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Domesday Bostock Hall Origins


At the time of the writing of the Domesday Book the name of the village was spelt Botestoche. To discover the meaning of the name of the place two syllables need to be considered - Bote and stoche. The second element is a Saxon word meaning a secondary settlement or outlying farm. Such settlements were invariably surrounded by a fence of tree-stumps - hence the word stockade. The first element of the name is derived from a personal name, perhaps alluding to Saint Botolf who introduced the Benedictine monastic order to England in the 7th century and died in 680. Throughout England tere are numerous churches dedicated to his memory as well as the city of Boston (Lincolnshire) and several villages such as Botesdale (Suffolk). From this breakdown there are two possible interpretations. Either, a secondary settlement held by a man named �Bote�; or a farm or secondary settlement of the Benedictine monks.  Of the two theories, I prefer the first.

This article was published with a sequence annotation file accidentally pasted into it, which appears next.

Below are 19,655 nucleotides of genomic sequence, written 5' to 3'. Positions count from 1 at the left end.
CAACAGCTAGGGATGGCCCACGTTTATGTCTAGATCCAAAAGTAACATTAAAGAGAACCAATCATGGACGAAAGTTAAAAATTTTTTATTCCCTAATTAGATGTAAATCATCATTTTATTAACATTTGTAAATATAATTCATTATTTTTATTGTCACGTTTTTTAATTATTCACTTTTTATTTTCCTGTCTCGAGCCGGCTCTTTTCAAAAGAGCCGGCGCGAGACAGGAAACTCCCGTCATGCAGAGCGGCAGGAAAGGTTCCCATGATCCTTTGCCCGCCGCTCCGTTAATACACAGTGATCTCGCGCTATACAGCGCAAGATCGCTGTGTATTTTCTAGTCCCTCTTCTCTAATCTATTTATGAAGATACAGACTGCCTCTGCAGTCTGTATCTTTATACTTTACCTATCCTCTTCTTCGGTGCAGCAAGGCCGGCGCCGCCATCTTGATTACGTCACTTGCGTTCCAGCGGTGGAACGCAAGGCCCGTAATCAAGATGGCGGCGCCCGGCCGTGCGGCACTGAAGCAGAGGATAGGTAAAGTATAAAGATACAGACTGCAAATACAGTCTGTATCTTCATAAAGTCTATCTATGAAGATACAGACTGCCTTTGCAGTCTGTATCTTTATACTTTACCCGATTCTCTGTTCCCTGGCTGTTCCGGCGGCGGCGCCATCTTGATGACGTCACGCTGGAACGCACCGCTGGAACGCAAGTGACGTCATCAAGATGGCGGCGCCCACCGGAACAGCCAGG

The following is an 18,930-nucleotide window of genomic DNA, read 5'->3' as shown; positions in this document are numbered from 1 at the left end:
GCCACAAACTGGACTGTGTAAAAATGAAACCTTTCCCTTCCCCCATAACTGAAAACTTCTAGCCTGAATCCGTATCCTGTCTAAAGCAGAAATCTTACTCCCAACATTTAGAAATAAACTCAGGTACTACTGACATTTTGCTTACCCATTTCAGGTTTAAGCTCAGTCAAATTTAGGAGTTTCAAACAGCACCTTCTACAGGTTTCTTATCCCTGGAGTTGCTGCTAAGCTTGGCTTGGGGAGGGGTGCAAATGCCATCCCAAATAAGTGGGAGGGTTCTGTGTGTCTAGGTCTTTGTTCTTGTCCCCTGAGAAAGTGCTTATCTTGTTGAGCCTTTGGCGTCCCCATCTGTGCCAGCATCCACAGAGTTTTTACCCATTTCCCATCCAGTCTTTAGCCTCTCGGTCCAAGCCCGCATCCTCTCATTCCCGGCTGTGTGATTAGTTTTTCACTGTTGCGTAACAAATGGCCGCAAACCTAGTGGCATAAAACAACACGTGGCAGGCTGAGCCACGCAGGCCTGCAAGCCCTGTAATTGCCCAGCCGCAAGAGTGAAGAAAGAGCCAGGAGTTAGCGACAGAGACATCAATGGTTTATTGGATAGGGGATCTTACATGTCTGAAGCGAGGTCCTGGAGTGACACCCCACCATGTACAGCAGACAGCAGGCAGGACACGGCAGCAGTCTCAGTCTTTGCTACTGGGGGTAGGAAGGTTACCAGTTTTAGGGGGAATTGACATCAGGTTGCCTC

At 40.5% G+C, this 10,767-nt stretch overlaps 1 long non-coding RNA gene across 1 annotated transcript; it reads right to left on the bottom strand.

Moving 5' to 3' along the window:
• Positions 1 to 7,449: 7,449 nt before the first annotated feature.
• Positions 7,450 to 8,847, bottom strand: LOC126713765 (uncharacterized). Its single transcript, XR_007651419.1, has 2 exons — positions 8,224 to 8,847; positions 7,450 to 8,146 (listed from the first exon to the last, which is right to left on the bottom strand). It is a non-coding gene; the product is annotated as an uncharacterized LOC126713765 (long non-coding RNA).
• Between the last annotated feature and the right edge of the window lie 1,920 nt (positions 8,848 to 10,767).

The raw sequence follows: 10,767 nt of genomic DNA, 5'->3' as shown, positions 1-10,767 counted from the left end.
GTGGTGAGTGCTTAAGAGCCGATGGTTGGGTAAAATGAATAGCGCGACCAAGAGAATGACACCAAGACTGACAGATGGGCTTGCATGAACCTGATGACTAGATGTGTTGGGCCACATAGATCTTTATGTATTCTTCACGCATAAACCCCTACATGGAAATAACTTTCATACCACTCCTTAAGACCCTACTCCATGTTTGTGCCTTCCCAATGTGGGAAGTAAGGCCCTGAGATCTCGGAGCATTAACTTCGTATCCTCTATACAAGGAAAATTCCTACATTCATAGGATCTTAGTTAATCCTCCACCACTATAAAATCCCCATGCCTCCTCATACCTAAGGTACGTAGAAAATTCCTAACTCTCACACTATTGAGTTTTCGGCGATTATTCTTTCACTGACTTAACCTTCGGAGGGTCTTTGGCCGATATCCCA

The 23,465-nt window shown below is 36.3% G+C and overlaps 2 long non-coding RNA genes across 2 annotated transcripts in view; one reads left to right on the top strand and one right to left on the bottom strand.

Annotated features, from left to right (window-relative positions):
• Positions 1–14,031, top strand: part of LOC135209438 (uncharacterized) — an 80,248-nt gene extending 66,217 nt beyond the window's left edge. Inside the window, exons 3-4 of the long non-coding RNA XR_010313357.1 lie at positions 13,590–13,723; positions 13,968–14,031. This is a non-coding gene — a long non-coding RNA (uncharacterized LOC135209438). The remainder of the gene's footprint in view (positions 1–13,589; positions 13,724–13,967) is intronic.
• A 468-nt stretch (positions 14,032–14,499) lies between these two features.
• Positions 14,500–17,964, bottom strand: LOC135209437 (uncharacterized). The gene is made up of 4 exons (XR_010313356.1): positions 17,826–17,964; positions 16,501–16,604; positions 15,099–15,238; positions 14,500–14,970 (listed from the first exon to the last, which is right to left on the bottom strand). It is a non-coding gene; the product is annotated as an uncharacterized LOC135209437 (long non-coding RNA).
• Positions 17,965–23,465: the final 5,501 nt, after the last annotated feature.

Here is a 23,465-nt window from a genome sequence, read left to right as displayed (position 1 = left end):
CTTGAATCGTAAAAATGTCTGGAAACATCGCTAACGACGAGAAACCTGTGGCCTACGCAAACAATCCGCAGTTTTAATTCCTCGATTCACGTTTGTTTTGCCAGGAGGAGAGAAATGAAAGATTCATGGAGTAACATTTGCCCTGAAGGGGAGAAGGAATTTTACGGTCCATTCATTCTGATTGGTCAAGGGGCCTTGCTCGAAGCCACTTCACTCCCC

If Bostock was a secondary settlement then which settlement was the primary one? This is likely to be Davenham: this place-name meaning a village by the river Dane, is a more ancient form. The term 'ham' often refers to a local administrative centre (e.g. Weaverham, Frodsham, etc.) and so Davenham may have been an old Saxon estate centre with its constituent parts at Shurlach, Leftwich, Eaton, Moulton, Wharton, Bostock, Shipbrook and Whatcroft - all of which suggest secondary importance.

� Tony Bostock 2007